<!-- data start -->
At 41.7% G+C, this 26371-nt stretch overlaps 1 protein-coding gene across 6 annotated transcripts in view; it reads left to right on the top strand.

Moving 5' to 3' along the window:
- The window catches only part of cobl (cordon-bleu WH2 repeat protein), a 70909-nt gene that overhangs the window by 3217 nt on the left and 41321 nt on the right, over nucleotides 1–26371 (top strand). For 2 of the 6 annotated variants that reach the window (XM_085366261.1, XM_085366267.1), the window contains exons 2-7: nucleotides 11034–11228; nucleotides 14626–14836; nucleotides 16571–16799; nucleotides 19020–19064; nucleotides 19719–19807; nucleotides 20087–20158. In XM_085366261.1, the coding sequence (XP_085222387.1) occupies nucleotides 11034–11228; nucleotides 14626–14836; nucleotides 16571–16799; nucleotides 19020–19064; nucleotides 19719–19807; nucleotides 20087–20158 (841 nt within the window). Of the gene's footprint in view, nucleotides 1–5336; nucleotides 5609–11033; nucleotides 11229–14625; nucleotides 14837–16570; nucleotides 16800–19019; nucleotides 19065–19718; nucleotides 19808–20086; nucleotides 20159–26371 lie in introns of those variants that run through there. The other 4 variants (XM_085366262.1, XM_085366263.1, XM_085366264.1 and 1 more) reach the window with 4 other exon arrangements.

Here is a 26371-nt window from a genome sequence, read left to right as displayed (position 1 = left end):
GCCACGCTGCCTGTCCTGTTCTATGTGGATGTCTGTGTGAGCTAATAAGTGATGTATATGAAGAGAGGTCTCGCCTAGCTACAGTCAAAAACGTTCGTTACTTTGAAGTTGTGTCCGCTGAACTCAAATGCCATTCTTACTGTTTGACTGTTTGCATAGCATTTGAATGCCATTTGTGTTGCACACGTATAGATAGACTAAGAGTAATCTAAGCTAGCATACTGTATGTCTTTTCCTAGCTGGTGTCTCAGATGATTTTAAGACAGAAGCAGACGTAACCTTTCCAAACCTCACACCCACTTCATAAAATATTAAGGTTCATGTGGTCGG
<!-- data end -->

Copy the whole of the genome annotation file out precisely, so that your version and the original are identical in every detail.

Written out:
At 41.7% G+C, this 26371-nt stretch overlaps 1 protein-coding gene across 6 annotated transcripts in view; it reads left to right on the top strand.

Moving 5' to 3' along the window:
- The window catches only part of cobl (cordon-bleu WH2 repeat protein), a 70909-nt gene that overhangs the window by 3217 nt on the left and 41321 nt on the right, over nucleotides 1–26371 (top strand). For 2 of the 6 annotated variants that reach the window (XM_085366261.1, XM_085366267.1), the window contains exons 2-7: nucleotides 11034–11228; nucleotides 14626–14836; nucleotides 16571–16799; nucleotides 19020–19064; nucleotides 19719–19807; nucleotides 20087–20158. In XM_085366261.1, the coding sequence (XP_085222387.1) occupies nucleotides 11034–11228; nucleotides 14626–14836; nucleotides 16571–16799; nucleotides 19020–19064; nucleotides 19719–19807; nucleotides 20087–20158 (841 nt within the window). Of the gene's footprint in view, nucleotides 1–5336; nucleotides 5609–11033; nucleotides 11229–14625; nucleotides 14837–16570; nucleotides 16800–19019; nucleotides 19065–19718; nucleotides 19808–20086; nucleotides 20159–26371 lie in introns of those variants that run through there. The other 4 variants (XM_085366262.1, XM_085366263.1, XM_085366264.1 and 1 more) reach the window with 4 other exon arrangements.

Here is a 26371-nt window from a genome sequence, read left to right as displayed (position 1 = left end):
GCCACGCTGCCTGTCCTGTTCTATGTGGATGTCTGTGTGAGCTAATAAGTGATGTATATGAAGAGAGGTCTCGCCTAGCTACAGTCAAAAACGTTCGTTACTTTGAAGTTGTGTCCGCTGAACTCAAATGCCATTCTTACTGTTTGACTGTTTGCATAGCATTTGAATGCCATTTGTGTTGCACACGTATAGATAGACTAAGAGTAATCTAAGCTAGCATACTGTATGTCTTTTCCTAGCTGGTGTCTCAGATGATTTTAAGACAGAAGCAGACGTAACCTTTCCAAACCTCACACCCACTTCATAAAATATTAAGGTTCATGTGGTCGG